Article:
​Better ​Education and ​Data Collection ​Can Further ​Water (and ​Energy) Savings ​(Study)

​Better ​Education and ​Data Collection ​Can Further ​Water (and ​Energy) Savings ​(Study)

Kate Zerrenner and Jaclyn Rambarran have published a paper  Examining conservation-oriented water pricing and programs through an energy lens  which suggests that strategic pricing programs motivatespeople to save water and energy

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Representative image, source: Pexel

In a blog on Environmental Defense Fund , Jaclyn Rambarran writes:

Can strategic pricing programs motivate people to save water and energy?

Our new paper, Examining conservation-oriented water pricing and programs through an energy lens, suggests the answer is yes – but there are other factors besides pricing at play in programs’ success.

Our findings support the notion that water is conserved through these utility programs, which aim to encourage people to use water wisely. Further, because of the inextricable link between energy and water, known as the energy-water nexus, energy demand and associated carbon emissions lower in tandem with water demand. In other words, programs that save water also save energy, as well as cut pollution.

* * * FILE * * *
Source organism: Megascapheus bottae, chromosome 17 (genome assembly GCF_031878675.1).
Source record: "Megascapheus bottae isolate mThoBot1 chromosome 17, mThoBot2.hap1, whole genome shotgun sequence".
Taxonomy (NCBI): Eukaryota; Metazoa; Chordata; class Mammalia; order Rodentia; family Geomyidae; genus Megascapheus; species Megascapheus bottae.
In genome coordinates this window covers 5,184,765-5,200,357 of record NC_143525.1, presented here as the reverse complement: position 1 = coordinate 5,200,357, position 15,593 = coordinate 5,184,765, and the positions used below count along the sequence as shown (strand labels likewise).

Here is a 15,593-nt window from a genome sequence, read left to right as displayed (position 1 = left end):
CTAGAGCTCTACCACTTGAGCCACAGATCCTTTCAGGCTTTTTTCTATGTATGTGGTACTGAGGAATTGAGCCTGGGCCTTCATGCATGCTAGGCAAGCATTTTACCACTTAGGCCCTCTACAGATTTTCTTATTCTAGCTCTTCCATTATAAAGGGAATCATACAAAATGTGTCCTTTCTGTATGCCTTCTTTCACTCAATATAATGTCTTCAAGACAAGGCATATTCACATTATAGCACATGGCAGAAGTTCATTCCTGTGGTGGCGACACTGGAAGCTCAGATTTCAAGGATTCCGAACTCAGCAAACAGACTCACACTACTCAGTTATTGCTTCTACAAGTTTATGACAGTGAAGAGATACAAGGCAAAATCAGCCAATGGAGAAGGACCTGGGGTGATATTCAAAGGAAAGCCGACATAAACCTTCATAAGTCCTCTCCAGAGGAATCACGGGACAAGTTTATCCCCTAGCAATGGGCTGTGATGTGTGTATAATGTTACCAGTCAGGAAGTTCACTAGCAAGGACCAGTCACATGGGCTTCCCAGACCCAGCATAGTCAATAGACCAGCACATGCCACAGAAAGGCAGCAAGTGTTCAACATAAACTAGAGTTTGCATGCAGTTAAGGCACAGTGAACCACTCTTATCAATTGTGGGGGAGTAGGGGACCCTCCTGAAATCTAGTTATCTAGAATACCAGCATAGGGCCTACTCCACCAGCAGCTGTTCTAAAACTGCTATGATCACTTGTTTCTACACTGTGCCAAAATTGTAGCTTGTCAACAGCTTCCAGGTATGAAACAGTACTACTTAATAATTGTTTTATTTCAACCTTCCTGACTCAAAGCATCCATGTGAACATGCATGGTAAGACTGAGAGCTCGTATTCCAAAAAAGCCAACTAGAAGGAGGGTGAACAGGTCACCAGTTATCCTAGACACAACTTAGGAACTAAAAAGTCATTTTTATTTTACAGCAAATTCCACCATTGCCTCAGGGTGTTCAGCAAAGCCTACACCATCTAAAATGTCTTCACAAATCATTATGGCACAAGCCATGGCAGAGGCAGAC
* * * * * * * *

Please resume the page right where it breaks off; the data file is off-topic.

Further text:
However, there’s a gap when it comes to awareness of water use and prices in the U.S. (I, for one, have no sense of how much water my roommate and I collectively use, or its cost since water is included in our fixed monthly rent.)

The paper concludes that in order to get the most energy savings through water pricing and programs, utilities need to do more to educate customers and promote water conservation: When consumers are aware not only of their rates, but also of their own use, they are empowered to make water-efficient choices.

Moreover, the U.S. needs a national standard for collecting and reporting water data, and data needs to be made public for analysis.

Read full blog and find more about the study: Environmental Defense Fund

Read and download full study HERE